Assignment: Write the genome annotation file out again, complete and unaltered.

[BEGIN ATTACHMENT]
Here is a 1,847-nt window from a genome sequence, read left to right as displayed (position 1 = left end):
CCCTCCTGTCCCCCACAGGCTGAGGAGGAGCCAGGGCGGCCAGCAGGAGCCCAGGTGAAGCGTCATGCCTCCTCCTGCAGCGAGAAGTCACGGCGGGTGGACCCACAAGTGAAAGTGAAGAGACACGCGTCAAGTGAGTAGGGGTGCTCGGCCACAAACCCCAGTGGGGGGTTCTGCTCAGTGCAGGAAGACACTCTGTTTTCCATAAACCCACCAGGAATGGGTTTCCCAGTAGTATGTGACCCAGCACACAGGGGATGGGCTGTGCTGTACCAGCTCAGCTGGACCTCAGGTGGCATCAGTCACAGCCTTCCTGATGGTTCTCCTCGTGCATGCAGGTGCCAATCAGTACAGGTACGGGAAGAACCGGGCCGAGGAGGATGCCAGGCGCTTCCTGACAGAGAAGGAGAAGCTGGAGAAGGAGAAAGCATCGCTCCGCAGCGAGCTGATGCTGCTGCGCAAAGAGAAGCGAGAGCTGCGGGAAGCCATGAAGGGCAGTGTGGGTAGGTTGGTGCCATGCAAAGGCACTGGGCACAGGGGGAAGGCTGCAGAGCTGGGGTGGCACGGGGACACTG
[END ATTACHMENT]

Here is a 1,847-nt window from a genome sequence, read left to right as displayed (position 1 = left end):
CCCTCCTGTCCCCCACAGGCTGAGGAGGAGCCAGGGCGGCCAGCAGGAGCCCAGGTGAAGCGTCATGCCTCCTCCTGCAGCGAGAAGTCACGGCGGGTGGACCCACAAGTGAAAGTGAAGAGACACGCGTCAAGTGAGTAGGGGTGCTCGGCCACAAACCCCAGTGGGGGGTTCTGCTCAGTGCAGGAAGACACTCTGTTTTCCATAAACCCACCAGGAATGGGTTTCCCAGTAGTATGTGACCCAGCACACAGGGGATGGGCTGTGCTGTACCAGCTCAGCTGGACCTCAGGTGGCATCAGTCACAGCCTTCCTGATGGTTCTCCTCGTGCATGCAGGTGCCAATCAGTACAGGTACGGGAAGAACCGGGCCGAGGAGGATGCCAGGCGCTTCCTGACAGAGAAGGAGAAGCTGGAGAAGGAGAAAGCATCGCTCCGCAGCGAGCTGATGCTGCTGCGCAAAGAGAAGCGAGAGCTGCGGGAAGCCATGAAGGGCAGTGTGGGTAGGTTGGTGCCATGCAAAGGCACTGGGCACAGGGGGAAGGCTGCAGAGCTGGGGTGGCACGGGGACACTG